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Opioid Addiction

At Compassion Behavioral Health, we offer a number of effective treatments for those who are addicted to opioids. Our goal is to help you transition into recovery, or a healthy lifestyle, free of addiction.

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Opioid Treatment Program Florida

Opioids refer to drugs that are naturally found in the opium poppy plant. They may be prescription medications known as painkillers or street drugs, like heroin. The most commonly used opioids are OxyContin and Vicodin, fentanyl, and heroin.

When used correctly and as prescribed, opioids are safe. But when people misuse them or use them illegally to get a high or temporary yet powerful sense of well-being, they can become addicted. 

Opioid addiction often leads to serious health consequences such as fewer endorphins in the brain, damage to the brain, heart, and other vital organs, muscle cramping or weakness, and an increased risk of overdose. 

At Compassion Behavioral Health, we offer a number of effective treatments for those who are addicted to opioids. Our goal is to help you transition into recovery, or a healthy lifestyle, free of addiction.

Symptoms of Opioid Addiction

The most common signs and symptoms of opioid addiction include:

  • Constricted pupils 
  • Cool, clammy skin
  • Physical agitation
  • Poor decision making
  • Mood swings
  • Irritability
  • Poor hygiene 
  • Eating more or less than usual
  • Sleeping at strange hours
  • Decreased libido 
  • Legal issues
  • Financial hardship
  • Stealing money or medications


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Causes and Risk Factors of Opioid Addiction

Opioid addiction can occur as a result of several genetic, psychological, and environmental factors. The most common causes and risk factors for opioid addiction are:

  • Genetics and a family history of substance abuse
  • Risk-taking or thrill-seeking behavior
  • Legal or criminal issues
  • Poverty
  • Unemployment 
  • Mental health conditions such as depression and anxiety
  • Excessive tobacco use
  • Stressful situations
  • Frequent contact with high-risk people

Our Therapies for Opioid Addiction

Treatment for opioid addiction varies from person to person.  At Compassion Behavioral Health, we’ll determine the best combination of treatments for each patient’s specific lifestyle and needs. We offer a number of safe, proven therapies such as:

We also treat patients who are facing both opioid addiction and mental health disorders. Between our Substance Abuse Treatment Program and Mental Health Treatment Program, we can effectively treat both disorders at once.


Opioid FAQ

The length of time opioids stay in your system varies based on several factors, including the type of opioid and dosage consumed, as well as individual body chemistry. Generally speaking, short-acting opioids like oxycodone and hydrocodone can be detected for up to two days after the last use; however, long-acting opioids such as methadone, buprenorphine, and fentanyl can stay in the system for up to five days after the last use. It is important to note that while most opioids are detectable in blood tests for up to two days, they are detectable in urine tests for much longer, as long as a month after the last use.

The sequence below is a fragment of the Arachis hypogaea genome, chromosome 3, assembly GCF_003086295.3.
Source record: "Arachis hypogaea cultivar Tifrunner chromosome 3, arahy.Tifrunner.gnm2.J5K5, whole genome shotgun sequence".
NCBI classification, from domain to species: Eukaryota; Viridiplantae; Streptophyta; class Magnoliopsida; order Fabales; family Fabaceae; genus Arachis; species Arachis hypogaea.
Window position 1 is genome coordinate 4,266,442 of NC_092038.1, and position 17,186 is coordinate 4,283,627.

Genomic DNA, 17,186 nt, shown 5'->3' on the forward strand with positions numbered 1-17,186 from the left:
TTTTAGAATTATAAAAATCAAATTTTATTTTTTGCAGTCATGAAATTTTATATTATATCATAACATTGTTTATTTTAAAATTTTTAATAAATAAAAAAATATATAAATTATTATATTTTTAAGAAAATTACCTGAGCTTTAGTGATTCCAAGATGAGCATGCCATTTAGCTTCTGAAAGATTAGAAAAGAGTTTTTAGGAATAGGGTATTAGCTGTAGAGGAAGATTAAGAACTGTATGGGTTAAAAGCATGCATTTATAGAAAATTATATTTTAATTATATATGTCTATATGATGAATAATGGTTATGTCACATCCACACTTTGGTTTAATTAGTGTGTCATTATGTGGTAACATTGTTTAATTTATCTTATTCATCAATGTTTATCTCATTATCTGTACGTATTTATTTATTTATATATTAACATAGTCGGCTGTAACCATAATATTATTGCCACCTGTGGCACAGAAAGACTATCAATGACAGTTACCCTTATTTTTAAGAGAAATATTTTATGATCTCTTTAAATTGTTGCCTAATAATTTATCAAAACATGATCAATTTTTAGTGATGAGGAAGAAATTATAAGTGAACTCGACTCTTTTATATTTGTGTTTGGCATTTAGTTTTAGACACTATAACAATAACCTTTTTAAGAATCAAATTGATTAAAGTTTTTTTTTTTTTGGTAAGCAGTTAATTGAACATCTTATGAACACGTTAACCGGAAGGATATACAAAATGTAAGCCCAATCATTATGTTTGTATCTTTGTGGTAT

Opioids are highly addictive substances because they activate areas of the brain associated with reward and pleasure. When someone takes an opioid, it activates certain receptors in their brain, which causes a surge of dopamine to be released throughout the body. This surge creates feelings of euphoria that can become habit-forming over time. As a person continues to take opioids, their body builds up a tolerance to the drug, which means they need to take increasingly higher doses in order to achieve the same effect. This can easily lead to physical opioid dependence and addiction.
The length of time it takes to detox from opioids varies depending on the severity of addiction and individual body chemistry. In general, however, most people can expect to experience withdrawal symptoms for up to one week after the last use. During this time, individuals may experience a range of physical and psychological symptoms such as nausea, vomiting, sleeping problems, anxiety, depression, and intense cravings. Detoxing from opioids can be a difficult process, so it is important to have the right support system in place to ensure the best possible outcome. It is also recommended that individuals undergoing opioid detox seek professional help in order to safely manage withdrawal symptoms and prevent relapse.
The most effective treatment for opioid addiction is a combination of medication-assisted therapy (MAT) and psychotherapy. MAT involves the use of medications such as buprenorphine, naltrexone, or methadone in order to reduce cravings and withdrawal symptoms. It is important to note that MAT alone is not enough to treat opioid addiction and should be supplemented with psychotherapy in order to address the underlying psychological causes of addiction. During psychotherapy, individuals can learn coping strategies and behavior modification techniques which can help them cope with their cravings and reduce their risk of relapse.

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Clients Who Have Completed Our Program Reported:
Reduction of PTSD Symptom
Data collected using PCL-6
Reduction of Anxiety Symptoms
Data collected using GAD-7
Reduction of Depressive Symptoms
Data collected using PHQ-9

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